Tag Archives: Marion Dane Bauer

The Stuff of Opinion

I’ve never paid much attention to reviews of my books on Amazon.com or GoodReads, mostly because there is too much else flowing off the Internet that demands my attention.  I just keep trying, as most of us do, to keep the Internet’s largess from swallowing me whole.

I suppose I’ve chosen not to dip into those reviews also to avoid the frustration of reading what can sometimes seem ill-informed or badly written reflections on my books.  I try—don’t we all try?—not to be a snob, but I’ll admit that when a review is badly written or based on what I would judge to be a false premise, even if it’s a review in a professional publication, I can’t give it much weight, either for or against my book.

The Stuff of Stars

As of this writing, my new picture book, The Stuff of Stars, has received starred reviews in Kirkus, Booklist, Publisher’s Weekly and School Library Journal, all publications that set the standards in my literary world.  And every one of these starred reviews was itself well written, which warmed my ever-so-slightly snobbish heart.

And as of this writing, it has also had numerous reviews on Amazon.com and GoodReads.  And this time I did peek.  Most of those reviews have been positive, well written and satisfying to this author.  But weighing in, too, are those who say things like “I’m not typically interested in poetry but I could see the appeal if you’re into that sort of thing.”

I respect the “I’m-not-into-poetry” writer, though I would say that the text of The Stuff of Stars is lyrical prose rather than poetry.  But we all have a right to our preferences.  I’m not usually interested in romance or mystery or science fiction, though I don’t choose to review those genres, either.

Of far more interest to me, though, are the reviewers who object to the content of my book because it doesn’t represent the reader’s own beliefs.  I knew, of course, that writing about the Big Bang would offend some, though I find it difficult to imagine how anyone’s “beliefs” can stand against science.  Or why they must.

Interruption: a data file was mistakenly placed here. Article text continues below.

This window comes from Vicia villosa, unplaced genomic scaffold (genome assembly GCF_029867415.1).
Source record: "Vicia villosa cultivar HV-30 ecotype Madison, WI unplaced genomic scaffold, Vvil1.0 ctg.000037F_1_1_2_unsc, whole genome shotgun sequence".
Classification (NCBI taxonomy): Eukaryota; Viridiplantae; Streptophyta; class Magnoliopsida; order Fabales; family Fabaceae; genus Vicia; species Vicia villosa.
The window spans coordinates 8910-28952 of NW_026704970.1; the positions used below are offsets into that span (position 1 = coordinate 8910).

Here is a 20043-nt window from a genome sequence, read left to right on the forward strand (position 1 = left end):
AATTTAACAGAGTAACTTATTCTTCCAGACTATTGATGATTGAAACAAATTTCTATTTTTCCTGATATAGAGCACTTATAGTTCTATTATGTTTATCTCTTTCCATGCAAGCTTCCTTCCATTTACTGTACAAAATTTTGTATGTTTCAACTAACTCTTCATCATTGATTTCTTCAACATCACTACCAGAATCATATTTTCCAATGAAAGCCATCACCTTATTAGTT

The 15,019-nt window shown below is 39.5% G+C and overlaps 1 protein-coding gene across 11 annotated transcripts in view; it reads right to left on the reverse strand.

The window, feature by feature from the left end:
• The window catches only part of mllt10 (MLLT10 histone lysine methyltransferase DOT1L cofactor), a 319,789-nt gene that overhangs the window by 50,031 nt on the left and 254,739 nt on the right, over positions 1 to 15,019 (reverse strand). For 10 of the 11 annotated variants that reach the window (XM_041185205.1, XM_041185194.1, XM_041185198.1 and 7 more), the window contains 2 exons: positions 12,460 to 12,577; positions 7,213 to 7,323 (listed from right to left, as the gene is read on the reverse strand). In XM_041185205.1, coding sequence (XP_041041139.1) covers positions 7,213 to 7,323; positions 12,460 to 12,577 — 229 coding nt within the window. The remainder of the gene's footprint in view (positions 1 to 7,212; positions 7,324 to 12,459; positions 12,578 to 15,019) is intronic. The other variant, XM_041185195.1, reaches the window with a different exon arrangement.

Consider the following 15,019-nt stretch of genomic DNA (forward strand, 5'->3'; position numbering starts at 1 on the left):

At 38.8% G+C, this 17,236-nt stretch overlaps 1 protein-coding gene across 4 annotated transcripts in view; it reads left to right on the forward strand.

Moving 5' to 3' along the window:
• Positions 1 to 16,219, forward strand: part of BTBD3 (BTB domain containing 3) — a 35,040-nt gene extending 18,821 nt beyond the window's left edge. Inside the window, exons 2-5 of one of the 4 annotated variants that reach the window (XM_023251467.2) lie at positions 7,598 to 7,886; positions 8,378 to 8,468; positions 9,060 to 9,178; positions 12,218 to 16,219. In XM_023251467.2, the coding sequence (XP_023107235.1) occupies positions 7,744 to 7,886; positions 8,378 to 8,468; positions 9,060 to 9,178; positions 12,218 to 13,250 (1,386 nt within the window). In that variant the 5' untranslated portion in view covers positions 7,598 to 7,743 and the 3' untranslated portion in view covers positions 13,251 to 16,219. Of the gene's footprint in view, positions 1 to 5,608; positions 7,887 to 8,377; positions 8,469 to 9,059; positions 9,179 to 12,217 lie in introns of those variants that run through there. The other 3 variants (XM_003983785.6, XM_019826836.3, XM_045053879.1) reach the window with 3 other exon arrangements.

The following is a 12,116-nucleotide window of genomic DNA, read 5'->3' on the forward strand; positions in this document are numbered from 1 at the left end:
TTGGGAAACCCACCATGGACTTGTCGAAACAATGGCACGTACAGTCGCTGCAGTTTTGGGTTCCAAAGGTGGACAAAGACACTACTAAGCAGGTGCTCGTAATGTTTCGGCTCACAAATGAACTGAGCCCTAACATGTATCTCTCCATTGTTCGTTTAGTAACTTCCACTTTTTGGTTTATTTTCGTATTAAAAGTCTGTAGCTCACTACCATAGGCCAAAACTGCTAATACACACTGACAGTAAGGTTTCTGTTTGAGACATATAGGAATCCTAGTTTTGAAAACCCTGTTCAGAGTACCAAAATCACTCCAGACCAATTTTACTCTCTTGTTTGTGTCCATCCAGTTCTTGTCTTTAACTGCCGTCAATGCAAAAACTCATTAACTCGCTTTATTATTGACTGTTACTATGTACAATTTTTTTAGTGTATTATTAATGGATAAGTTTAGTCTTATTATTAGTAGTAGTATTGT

Ekua Holmes illustration from The Stuff of Stars

illustration from The Stuff of Stars, copyright Ekua Holmes (Candlewick Press)

One reader gave The Stuff of Stars a four-star ranking despite saying, “I can appreciate this book even if it’s not my belief.”  Which is generosity, indeed.

Another gave it one star and said, “If all we are is stardust what is the point of life?”

And oh, how I would l love to have that conversation!

It reminds me of a comment I received back when The Stuff of Stars was still growing and changing, a comment from someone who is one of my most important touchstones while a picture book is in its manuscript phase.  She said emphatically, “Get all that death out of there!”

And I thought, but didn’t say, “No!”  (There is seldom any point in saying “no” to a helpful critic.  I just listen, then do what I see needs to be done.)

Because death is the point.  Life comes out of death.  Out of the deaths of stars.  Out of the deaths of our ancestors.  If death—and the incredible riches that grow out of death—were not the foundation of our universe, we would not, could not exist.

It’s not a message that suits this American death-denying culture, but as my own time grows shorter, it’s one I hold close.  And such contrary views make me long for more open conversation.

Does the scientific view of the origins of the universe preclude anyone’s idea of a creating God?  If it does, then perhaps that God is too small.

Does our culture’s deep abhorrence of death keep death from nurturing us, making our lives possible?   We are fortunate, because it does not.

What is of great interest to me is that if an idea is dressed in lyrical language and set against a backdrop of exquisite art and presented to very young children, it can sometimes rise above our deepest prejudices.

What a blessing that is!

 

The Fairest Thing We Can Experience

Photo by Patrick Fore on Unsplash